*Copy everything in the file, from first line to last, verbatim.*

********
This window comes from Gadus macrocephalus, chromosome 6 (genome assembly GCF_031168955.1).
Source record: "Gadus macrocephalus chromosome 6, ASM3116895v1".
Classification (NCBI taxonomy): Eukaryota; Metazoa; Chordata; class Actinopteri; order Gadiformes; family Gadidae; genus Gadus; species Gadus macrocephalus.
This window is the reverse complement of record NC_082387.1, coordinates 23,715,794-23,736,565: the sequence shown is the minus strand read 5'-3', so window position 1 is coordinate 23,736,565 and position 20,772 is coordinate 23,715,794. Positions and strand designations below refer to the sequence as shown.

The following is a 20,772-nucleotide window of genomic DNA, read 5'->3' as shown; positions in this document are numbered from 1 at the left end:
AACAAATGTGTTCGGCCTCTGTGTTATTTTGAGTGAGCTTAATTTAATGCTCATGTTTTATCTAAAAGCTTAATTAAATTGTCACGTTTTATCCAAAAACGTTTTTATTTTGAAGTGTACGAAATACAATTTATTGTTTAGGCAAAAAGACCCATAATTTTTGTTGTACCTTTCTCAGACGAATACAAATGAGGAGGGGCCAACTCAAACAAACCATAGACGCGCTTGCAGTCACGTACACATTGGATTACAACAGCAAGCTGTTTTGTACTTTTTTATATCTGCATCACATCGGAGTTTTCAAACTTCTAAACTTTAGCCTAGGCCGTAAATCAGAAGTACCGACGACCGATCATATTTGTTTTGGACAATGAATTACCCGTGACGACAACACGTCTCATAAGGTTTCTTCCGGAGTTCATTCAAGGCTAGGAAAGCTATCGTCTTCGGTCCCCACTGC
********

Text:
This window comes from Gadus macrocephalus, chromosome 6 (genome assembly GCF_031168955.1).
Source record: "Gadus macrocephalus chromosome 6, ASM3116895v1".
Classification (NCBI taxonomy): Eukaryota; Metazoa; Chordata; class Actinopteri; order Gadiformes; family Gadidae; genus Gadus; species Gadus macrocephalus.
This window is the reverse complement of record NC_082387.1, coordinates 23,715,794-23,736,565: the sequence shown is the minus strand read 5'-3', so window position 1 is coordinate 23,736,565 and position 20,772 is coordinate 23,715,794. Positions and strand designations below refer to the sequence as shown.

The following is a 20,772-nucleotide window of genomic DNA, read 5'->3' as shown; positions in this document are numbered from 1 at the left end:
AACAAATGTGTTCGGCCTCTGTGTTATTTTGAGTGAGCTTAATTTAATGCTCATGTTTTATCTAAAAGCTTAATTAAATTGTCACGTTTTATCCAAAAACGTTTTTATTTTGAAGTGTACGAAATACAATTTATTGTTTAGGCAAAAAGACCCATAATTTTTGTTGTACCTTTCTCAGACGAATACAAATGAGGAGGGGCCAACTCAAACAAACCATAGACGCGCTTGCAGTCACGTACACATTGGATTACAACAGCAAGCTGTTTTGTACTTTTTTATATCTGCATCACATCGGAGTTTTCAAACTTCTAAACTTTAGCCTAGGCCGTAAATCAGAAGTACCGACGACCGATCATATTTGTTTTGGACAATGAATTACCCGTGACGACAACACGTCTCATAAGGTTTCTTCCGGAGTTCATTCAAGGCTAGGAAAGCTATCGTCTTCGGTCCCCACTGC